The Pawnee National Grassland is a 193,000 acre combination of federal, state and private land, administered by the USDA Forest Service.
National Grasslands are managed as National Forests. Both are made up of private and public land, not always readily differentiated, so you must know where you are. Knowing where you are is much easier in the Grasslands than the Forest. Dispersed camping regulations and maps are published by the USDA. To select our spot I relied on the USDA motor vehicle use map combined with in-car GPS.
We arrived on Friday evening. Pitch black. Now it’s Sunday evening. We’ve seen four cars pass between then and now.
It wasn’t what I thought it would be. I’ve lived on the plains for a long time. Grass, scrub, cacti, rattlesnakes, I thought I got it.
But we haven’t found solitude like this before. Our time in the various National Forests of Colorado have been peaceful and inspirational. Although we have been all alone we have known the location of our nearest (camping) neighbor – perhaps further up a canyon or down a different forestry road. As you explore you run across one another. People like the forest.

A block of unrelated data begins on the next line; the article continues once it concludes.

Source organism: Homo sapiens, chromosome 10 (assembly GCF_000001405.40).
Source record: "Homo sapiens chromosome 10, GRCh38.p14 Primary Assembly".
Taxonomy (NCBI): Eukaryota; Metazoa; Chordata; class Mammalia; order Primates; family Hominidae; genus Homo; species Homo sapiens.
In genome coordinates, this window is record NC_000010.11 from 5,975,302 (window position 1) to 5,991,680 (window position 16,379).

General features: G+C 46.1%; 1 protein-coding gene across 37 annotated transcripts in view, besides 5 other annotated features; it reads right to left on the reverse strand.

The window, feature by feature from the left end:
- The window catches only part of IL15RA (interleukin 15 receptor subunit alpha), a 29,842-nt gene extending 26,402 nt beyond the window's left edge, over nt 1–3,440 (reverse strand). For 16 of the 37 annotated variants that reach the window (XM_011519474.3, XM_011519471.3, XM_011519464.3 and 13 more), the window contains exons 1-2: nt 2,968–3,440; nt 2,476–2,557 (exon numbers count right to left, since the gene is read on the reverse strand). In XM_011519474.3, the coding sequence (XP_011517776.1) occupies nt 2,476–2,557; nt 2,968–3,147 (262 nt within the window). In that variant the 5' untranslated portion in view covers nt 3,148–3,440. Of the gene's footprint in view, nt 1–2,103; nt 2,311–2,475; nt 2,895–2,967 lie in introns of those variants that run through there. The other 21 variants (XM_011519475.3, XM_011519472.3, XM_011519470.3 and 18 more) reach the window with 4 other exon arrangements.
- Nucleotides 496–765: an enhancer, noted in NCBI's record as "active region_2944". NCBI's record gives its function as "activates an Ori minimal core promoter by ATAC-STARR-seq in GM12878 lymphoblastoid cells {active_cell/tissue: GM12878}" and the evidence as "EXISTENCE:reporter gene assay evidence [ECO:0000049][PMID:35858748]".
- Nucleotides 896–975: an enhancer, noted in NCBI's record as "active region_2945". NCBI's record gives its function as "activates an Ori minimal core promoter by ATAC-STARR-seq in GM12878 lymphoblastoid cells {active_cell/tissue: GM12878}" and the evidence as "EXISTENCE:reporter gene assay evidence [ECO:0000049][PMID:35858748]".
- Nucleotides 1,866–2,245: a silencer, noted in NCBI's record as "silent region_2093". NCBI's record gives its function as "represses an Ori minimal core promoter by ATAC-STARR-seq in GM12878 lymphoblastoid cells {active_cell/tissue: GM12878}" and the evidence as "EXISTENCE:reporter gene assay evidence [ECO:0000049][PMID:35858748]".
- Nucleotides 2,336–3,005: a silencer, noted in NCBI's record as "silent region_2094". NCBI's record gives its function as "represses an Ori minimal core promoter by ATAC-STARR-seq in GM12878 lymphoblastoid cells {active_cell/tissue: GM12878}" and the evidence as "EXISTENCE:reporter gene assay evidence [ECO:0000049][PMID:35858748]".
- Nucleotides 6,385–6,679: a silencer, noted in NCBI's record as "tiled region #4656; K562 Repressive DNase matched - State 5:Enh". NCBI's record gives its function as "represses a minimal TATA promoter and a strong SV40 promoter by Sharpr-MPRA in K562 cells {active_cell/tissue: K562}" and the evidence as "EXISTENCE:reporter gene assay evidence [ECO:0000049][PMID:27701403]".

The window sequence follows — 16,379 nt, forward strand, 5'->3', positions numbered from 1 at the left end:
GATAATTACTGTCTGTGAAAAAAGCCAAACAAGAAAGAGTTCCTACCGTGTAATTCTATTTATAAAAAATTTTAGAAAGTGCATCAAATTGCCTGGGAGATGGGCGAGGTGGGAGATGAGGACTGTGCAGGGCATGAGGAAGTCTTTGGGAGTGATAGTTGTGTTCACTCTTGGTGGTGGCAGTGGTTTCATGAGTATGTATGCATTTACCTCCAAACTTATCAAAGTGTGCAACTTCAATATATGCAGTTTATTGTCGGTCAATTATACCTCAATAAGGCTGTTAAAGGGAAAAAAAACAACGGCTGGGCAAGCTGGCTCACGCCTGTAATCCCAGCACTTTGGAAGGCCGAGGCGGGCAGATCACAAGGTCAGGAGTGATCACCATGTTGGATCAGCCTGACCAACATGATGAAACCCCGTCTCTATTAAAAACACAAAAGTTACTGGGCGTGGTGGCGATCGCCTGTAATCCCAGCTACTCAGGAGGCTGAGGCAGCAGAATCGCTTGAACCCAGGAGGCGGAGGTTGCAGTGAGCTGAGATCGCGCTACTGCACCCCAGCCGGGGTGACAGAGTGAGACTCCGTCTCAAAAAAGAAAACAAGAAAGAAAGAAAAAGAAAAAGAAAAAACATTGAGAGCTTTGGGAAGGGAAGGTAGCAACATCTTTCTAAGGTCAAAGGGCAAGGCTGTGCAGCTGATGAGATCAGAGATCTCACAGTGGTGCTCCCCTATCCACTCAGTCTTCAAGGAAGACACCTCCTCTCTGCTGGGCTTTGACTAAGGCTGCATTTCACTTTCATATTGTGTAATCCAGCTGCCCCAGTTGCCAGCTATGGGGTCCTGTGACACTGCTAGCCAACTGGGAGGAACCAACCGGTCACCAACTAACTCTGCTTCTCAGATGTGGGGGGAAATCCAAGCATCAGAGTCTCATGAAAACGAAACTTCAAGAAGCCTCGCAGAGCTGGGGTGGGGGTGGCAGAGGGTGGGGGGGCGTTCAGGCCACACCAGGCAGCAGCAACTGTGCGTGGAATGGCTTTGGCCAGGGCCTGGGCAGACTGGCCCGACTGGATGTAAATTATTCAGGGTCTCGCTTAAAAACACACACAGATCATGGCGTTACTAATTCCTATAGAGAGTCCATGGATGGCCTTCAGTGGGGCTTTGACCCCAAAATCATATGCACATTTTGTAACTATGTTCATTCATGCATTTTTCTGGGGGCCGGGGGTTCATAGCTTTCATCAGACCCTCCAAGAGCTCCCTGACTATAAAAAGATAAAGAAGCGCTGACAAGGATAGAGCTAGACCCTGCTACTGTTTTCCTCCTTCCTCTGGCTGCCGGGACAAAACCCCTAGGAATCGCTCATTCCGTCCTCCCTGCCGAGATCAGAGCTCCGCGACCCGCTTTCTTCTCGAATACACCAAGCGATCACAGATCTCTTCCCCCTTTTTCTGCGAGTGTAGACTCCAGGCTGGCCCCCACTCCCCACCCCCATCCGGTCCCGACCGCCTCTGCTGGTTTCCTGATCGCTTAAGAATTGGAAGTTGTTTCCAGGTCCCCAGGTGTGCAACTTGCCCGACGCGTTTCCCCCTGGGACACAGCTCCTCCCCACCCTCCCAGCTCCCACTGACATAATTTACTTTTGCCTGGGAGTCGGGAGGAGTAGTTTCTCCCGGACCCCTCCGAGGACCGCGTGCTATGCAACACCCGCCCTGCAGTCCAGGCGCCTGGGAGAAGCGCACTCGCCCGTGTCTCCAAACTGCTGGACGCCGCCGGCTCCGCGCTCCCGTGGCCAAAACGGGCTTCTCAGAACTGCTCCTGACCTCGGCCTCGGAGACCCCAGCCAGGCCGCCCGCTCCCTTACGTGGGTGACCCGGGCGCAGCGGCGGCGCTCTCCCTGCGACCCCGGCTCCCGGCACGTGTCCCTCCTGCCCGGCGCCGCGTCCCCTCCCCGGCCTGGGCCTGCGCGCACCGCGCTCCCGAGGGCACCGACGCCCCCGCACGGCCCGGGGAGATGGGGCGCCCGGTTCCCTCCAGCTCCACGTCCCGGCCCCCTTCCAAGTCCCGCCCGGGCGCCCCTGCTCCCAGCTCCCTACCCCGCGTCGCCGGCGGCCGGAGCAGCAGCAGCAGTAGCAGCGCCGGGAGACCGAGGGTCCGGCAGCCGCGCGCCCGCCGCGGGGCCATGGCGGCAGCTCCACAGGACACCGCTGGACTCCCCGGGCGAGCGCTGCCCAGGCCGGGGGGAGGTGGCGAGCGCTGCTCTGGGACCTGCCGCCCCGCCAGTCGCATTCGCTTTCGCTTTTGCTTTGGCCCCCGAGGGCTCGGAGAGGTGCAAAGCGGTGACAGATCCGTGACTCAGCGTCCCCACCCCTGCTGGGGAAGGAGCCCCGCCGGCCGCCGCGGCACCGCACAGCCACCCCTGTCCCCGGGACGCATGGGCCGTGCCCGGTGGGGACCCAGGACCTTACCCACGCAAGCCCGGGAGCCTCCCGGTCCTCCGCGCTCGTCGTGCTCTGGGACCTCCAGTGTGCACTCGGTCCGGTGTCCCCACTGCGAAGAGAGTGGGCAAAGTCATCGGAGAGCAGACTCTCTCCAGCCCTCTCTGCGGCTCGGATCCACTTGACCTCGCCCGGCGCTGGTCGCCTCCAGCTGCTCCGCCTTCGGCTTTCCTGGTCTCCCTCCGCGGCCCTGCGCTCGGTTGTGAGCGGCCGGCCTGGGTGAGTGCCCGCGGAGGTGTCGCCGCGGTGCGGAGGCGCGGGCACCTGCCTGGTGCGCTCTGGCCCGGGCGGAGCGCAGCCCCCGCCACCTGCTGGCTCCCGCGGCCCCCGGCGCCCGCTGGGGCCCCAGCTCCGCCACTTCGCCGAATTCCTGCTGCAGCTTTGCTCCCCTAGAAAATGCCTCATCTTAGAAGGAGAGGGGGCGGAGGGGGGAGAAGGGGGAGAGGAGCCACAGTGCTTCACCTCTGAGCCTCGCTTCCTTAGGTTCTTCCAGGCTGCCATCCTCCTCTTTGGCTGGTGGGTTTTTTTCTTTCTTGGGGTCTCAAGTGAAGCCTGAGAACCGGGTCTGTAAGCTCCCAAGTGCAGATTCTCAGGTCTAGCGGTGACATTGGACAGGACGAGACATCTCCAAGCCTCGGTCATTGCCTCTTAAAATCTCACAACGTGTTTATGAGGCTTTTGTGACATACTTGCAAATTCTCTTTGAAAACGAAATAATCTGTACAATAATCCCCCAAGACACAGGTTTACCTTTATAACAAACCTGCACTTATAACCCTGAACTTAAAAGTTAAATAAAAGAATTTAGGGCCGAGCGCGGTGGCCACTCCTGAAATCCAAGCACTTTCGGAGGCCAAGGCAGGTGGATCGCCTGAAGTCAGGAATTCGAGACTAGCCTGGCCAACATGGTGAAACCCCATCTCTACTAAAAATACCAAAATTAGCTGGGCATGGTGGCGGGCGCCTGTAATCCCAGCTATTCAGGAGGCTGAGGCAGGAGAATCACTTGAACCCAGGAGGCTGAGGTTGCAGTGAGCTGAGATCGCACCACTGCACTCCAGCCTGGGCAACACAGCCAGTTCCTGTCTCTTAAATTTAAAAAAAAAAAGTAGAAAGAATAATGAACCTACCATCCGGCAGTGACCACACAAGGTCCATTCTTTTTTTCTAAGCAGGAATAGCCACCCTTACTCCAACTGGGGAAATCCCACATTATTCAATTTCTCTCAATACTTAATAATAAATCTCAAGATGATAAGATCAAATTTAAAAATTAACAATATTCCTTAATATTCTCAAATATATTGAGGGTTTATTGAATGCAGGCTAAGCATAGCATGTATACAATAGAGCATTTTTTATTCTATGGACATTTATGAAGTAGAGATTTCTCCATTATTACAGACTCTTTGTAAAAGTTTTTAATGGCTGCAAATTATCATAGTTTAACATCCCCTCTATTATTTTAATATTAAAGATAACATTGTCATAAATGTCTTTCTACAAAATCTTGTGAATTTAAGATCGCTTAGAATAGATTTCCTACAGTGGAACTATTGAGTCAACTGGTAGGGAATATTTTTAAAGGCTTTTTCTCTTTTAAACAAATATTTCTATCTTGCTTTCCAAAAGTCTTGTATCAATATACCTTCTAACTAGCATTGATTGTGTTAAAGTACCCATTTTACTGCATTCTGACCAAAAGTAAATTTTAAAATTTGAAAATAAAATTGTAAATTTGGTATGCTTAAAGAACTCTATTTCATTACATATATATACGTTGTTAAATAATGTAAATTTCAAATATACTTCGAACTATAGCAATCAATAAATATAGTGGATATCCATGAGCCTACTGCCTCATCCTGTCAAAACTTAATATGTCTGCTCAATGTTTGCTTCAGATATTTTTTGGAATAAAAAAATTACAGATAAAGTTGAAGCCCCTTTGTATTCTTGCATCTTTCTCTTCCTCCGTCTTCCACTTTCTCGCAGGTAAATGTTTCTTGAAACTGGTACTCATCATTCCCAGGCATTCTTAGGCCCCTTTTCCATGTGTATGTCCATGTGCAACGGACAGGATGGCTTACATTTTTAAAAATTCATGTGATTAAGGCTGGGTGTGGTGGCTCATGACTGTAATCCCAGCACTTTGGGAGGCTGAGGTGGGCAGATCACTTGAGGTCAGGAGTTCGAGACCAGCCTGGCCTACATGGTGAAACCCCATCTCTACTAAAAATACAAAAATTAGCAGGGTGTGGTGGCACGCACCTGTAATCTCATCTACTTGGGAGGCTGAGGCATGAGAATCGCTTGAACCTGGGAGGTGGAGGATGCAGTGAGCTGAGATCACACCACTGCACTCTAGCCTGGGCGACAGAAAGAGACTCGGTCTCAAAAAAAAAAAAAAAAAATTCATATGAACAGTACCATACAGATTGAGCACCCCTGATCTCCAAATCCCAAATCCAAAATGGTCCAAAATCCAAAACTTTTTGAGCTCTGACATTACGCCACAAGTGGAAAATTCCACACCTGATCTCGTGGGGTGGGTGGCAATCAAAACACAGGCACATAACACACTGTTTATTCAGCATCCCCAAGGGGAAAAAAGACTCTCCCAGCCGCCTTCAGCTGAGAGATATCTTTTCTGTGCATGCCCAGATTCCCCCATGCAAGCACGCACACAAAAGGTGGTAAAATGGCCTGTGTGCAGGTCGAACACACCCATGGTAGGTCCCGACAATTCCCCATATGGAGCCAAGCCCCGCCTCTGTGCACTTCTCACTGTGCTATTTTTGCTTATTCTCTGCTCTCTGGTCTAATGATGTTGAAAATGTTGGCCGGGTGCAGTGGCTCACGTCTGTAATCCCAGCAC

Out here, where I can see the furthest, I couldn’t tell you where the nearest person is. The silence. It seems people don’t like the Grasslands.
One additional difference is National Grasslands are accessible. While National Forests are effectively moated by private subdivisions, creating a physical and legal minefield of accessibility issues, the Grasslands are relatively unencumbered and can be accessed directly from county roads.
Easy. Beautiful. You can see our photographs of the weekend here.
– Anthony, Pawnee National Grassland, Colorado